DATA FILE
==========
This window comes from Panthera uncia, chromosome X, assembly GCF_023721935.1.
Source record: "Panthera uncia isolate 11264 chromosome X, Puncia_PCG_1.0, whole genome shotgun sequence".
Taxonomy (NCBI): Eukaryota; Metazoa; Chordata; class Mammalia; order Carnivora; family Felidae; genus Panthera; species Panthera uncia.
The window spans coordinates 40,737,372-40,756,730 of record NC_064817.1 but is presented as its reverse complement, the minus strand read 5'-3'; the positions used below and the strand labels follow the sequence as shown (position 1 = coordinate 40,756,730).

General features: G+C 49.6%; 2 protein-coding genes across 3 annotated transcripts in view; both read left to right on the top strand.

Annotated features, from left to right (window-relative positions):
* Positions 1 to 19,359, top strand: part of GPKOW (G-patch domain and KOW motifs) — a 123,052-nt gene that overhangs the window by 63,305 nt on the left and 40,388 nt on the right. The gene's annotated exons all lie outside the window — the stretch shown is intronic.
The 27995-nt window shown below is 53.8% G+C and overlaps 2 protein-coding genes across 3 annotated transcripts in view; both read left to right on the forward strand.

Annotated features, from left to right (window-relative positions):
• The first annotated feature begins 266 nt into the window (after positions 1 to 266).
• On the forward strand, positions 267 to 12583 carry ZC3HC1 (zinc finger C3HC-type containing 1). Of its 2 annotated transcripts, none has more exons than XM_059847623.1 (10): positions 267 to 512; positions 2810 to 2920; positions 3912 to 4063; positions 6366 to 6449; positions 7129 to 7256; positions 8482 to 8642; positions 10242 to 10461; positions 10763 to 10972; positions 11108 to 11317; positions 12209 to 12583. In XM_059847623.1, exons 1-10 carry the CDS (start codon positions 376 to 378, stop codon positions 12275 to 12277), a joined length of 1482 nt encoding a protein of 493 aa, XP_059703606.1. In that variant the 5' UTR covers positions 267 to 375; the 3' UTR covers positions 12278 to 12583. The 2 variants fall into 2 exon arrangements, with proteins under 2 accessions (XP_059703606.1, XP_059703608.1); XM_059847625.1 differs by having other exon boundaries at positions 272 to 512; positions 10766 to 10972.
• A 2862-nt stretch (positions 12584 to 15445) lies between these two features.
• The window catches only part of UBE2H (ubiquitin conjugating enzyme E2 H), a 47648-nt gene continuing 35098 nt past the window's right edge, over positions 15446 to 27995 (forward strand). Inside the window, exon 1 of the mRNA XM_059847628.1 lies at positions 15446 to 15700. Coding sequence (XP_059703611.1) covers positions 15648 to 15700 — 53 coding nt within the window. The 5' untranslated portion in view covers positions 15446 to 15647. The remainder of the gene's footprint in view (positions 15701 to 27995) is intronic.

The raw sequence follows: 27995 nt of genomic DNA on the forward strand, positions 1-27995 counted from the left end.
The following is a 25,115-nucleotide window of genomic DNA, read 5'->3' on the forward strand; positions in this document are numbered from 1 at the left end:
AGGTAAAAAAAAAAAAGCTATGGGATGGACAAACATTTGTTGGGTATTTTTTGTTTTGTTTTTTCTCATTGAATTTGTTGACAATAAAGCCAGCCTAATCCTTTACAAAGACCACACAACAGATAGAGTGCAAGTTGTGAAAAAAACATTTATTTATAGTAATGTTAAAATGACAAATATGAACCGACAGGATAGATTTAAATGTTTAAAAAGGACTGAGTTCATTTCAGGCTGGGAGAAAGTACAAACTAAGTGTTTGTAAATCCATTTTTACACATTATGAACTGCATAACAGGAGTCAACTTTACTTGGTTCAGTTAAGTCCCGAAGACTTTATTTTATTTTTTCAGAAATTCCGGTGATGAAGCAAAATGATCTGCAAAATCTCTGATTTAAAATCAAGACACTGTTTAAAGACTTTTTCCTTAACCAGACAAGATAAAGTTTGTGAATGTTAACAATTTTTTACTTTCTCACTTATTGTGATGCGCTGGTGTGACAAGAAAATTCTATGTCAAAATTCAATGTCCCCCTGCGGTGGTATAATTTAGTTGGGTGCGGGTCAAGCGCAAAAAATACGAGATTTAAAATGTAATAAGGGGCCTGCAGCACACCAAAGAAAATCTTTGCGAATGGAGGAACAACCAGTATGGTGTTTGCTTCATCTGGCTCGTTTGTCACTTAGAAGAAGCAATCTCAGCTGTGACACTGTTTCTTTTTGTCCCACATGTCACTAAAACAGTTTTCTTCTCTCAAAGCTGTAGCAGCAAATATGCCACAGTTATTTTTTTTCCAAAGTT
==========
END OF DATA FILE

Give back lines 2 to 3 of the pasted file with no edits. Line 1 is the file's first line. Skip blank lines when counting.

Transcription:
Source record: "Panthera uncia isolate 11264 chromosome X, Puncia_PCG_1.0, whole genome shotgun sequence".
Taxonomy (NCBI): Eukaryota; Metazoa; Chordata; class Mammalia; order Carnivora; family Felidae; genus Panthera; species Panthera uncia.